Advertisement

Computer-Aided Intervention for Reading Comprehension Disabilities

  • Chia-Ling TsaiEmail author
  • Yong-Guei Lin
  • Wen-Yang Lin
  • Marlene Zakierski
Conference paper
Part of the Lecture Notes in Computer Science book series (LNCS, volume 11528)

Abstract

Our research work focuses on grouping of students based on error patterns in assessment outcomes for effective teaching of reading comprehension in early elementary education. The work can facilitate placement of students with similar reading disabilities in the same intervention group to optimize corrective actions. We collected ELA (English Language Arts) assessment data from two different schools in NY, USA, involving 365 students in total. To protect individual privacy of the participants, no background information that can possibly lead to their identification is collected for the study. To analyze underlying factors affecting reading comprehension without students’ background information and to be able to evaluate the work, we transformed the problem to a K-nearest neighbor matching problem—an assessment should be matched to other assessments performed by the same student in the feature space. The framework allows exploration of various levels of reading skills as the features and a variety of matching mechanisms. In this paper, we present studies on low-level features using the computer-generated measures adopted by literacy experts for gauging the grade-level readability of a piece of writing, and high-level features using human-identified reading comprehension skills required for answering the assessment questions. For both studies, the matching criterion is the distance between two feature vectors. Overall, the low-level feature set performs better than the high-level set, and the difference is most noticeable for K between 15 and 30.

Keywords

Reading comprehension Intervention program Feature matching 

References

  1. 1.
    Common Core State Standards Initiative. http://www.corestandards.org/. Accessed 18 Mar 2019
  2. 2.
    Wren, S.: The Cognitive Foundations of Learning to Read: A Framework. Southwest Educational Development Laboratory, Austin (2001)Google Scholar
  3. 3.
    Danubianu, M., Socaciu, T.: Does data mining techniques optimize the personalized therapy of speech disorders? J. Appl. Comput. Sci. Math. 5(3), 15–18 (2009)Google Scholar
  4. 4.
    Danubianu, M., Pentiuc, S.G., Tobolcea, I., Socaciu, T.: Model of a data mining system for personalized therapy of speech disorders. J. Appl. Comput. Sci. Math. 6(3), 28–32 (2009)Google Scholar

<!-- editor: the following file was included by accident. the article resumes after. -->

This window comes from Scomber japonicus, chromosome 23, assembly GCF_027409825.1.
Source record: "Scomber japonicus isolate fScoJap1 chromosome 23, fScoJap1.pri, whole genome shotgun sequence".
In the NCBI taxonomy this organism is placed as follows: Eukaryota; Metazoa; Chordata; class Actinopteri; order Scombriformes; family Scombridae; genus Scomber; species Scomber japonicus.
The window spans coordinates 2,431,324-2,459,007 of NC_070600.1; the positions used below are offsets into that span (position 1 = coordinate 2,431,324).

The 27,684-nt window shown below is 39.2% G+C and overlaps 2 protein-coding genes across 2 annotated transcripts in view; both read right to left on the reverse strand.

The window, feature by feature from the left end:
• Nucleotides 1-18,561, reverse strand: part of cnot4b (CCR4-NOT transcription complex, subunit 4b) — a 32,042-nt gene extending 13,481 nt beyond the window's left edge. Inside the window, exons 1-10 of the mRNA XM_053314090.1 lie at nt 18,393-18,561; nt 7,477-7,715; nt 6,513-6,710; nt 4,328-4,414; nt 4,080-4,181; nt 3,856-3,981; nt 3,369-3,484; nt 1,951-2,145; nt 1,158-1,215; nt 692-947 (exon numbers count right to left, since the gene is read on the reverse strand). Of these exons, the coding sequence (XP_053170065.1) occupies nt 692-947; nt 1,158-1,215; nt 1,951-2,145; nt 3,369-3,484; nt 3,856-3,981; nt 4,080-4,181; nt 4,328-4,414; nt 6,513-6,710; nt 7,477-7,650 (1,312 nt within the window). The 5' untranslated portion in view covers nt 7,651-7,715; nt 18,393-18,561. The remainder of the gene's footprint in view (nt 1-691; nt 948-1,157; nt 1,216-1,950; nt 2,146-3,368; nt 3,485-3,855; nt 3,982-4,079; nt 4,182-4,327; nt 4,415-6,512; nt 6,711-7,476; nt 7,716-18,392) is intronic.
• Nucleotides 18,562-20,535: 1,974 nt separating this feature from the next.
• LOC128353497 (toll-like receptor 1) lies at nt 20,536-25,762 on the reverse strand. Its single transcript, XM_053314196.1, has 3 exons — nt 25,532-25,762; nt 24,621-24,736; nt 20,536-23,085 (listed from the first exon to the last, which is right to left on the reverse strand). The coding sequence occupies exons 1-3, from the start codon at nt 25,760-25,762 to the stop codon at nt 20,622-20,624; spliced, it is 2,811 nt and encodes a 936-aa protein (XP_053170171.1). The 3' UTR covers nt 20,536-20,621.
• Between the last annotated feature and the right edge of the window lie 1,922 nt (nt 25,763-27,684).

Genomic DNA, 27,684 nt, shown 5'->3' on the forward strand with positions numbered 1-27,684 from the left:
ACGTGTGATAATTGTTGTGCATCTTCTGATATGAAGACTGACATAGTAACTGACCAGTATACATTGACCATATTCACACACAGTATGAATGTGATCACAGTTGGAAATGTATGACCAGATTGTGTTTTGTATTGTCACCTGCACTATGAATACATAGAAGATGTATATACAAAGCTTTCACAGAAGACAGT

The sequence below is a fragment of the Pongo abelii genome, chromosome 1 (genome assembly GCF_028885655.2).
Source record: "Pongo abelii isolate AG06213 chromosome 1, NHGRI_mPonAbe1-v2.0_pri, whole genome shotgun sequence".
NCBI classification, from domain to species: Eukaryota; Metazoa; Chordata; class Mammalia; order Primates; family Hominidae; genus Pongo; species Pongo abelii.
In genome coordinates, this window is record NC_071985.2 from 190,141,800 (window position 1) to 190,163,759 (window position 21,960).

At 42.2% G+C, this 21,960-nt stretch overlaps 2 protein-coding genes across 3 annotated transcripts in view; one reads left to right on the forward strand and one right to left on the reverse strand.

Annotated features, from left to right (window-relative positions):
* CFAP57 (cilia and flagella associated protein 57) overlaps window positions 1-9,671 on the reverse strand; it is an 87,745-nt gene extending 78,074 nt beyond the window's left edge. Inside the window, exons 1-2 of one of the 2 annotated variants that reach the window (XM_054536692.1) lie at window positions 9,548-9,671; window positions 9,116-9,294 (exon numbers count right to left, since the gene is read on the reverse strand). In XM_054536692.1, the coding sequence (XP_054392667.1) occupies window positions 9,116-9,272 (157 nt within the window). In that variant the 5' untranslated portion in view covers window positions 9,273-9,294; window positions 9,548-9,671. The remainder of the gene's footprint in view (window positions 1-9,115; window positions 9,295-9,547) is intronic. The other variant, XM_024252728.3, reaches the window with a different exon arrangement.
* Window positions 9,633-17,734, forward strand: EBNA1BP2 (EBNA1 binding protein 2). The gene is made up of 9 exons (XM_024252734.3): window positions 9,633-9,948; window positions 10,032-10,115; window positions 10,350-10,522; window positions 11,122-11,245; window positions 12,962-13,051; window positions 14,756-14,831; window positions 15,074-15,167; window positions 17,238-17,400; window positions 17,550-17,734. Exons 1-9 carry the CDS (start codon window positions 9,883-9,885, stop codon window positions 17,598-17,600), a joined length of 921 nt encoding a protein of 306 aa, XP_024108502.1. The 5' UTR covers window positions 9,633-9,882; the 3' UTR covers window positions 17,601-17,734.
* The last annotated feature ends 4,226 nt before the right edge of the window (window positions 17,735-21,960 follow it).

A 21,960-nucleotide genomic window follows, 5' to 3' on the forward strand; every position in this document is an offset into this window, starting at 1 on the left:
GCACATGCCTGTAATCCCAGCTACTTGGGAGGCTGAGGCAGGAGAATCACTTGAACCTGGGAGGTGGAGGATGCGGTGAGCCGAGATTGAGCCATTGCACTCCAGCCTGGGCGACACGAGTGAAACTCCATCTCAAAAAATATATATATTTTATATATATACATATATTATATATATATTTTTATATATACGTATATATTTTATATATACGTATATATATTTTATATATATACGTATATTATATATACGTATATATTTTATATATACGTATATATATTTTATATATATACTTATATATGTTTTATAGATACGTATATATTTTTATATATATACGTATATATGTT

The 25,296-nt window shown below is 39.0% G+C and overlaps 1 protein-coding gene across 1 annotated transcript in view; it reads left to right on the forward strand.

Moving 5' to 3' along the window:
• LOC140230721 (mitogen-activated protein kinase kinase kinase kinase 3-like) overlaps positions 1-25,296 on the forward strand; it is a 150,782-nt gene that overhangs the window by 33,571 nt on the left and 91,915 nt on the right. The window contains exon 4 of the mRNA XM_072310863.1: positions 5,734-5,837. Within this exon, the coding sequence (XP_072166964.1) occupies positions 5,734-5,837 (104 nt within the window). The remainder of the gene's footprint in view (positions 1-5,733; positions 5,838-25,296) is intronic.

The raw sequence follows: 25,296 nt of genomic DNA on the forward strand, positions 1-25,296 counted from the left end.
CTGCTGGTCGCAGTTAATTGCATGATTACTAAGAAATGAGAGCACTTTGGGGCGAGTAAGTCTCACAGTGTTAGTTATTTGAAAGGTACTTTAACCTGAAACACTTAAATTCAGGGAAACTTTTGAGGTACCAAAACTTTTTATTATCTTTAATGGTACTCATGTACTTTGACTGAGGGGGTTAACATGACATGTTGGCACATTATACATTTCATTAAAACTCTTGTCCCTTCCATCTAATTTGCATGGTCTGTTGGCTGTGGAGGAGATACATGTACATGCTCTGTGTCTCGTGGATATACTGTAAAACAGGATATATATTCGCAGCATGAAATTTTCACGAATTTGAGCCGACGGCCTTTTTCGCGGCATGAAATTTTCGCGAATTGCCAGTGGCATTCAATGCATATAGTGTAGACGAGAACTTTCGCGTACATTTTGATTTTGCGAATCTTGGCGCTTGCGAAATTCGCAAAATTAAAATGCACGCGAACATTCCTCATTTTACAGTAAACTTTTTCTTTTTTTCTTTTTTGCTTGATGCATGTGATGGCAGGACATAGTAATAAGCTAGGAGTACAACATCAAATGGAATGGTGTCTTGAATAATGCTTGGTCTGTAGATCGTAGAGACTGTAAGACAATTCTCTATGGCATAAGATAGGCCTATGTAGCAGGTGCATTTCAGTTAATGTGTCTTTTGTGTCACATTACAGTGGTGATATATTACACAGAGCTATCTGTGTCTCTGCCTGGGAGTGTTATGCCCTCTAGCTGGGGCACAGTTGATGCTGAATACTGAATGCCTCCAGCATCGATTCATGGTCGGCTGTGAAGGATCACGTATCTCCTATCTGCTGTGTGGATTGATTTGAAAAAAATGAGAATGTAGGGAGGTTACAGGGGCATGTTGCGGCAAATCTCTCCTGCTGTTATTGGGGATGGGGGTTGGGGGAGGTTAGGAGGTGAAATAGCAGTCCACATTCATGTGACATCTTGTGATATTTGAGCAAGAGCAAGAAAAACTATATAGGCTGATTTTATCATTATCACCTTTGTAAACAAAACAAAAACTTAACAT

5. 5.
    Klatt, D.H.: Review of the ARPA speech understanding project. J. Acoust. Soc. Am. 62, 1345 (1977)CrossRefGoogle Scholar
  6. 6.
    Storkel, H.L., Hoover, J.R.: An on-line calculator to compute phonotactic probability and neighborhood density based on child corpora of spoken American English. Behav. Res. Methods 42(2), 497–506 (2010)CrossRefGoogle Scholar
  7. 7.
    Fry, E.: A readability formula that saves Time. J. Read. 11, 513–516 (1968)Google Scholar
  8. 8.
    Graves, M.F., Boettcher, J.A., Peacock, J.L.: Word frequency as a predictor of students’ reading vocabularies. J. Read. Behav. 12(2), 117–127 (1980)CrossRefGoogle Scholar
  9. 9.
    Ryder, R.J., Slate, W.H.: The relationship between word frequency and word knowledge. J. Educ. Res. 81(5), 312–317 (1988)CrossRefGoogle Scholar
  10. 10.
    Mota, N.B., et al.: Speech graphs provide a quantitative measure of thought disorder in psychosis. PLoS ONE 7(4), e34928 (2012)CrossRefGoogle Scholar
  11. 11.
    Stanford Log-linear Part-of-Speech Tagger. https://nlp.stanford.edu/software/tagger.shtml. Accessed 24 Mar 2019

Copyright information

© Springer Nature Switzerland AG 2019

Authors and Affiliations

  • Chia-Ling Tsai
    • 1
    Email author
  • Yong-Guei Lin
    • 2
    • 3
  • Wen-Yang Lin
    • 2
  • Marlene Zakierski
    • 4
  1. 1.Iona CollegeNew RochelleUSA
  2. 2.Chung Cheng UniversityChiayiTaiwan
  3. 3.National Yunlin University of Science and TechnologyYunlinTaiwan
  4. 4.Sage CollegesAlbanyUSA

Personalised recommendations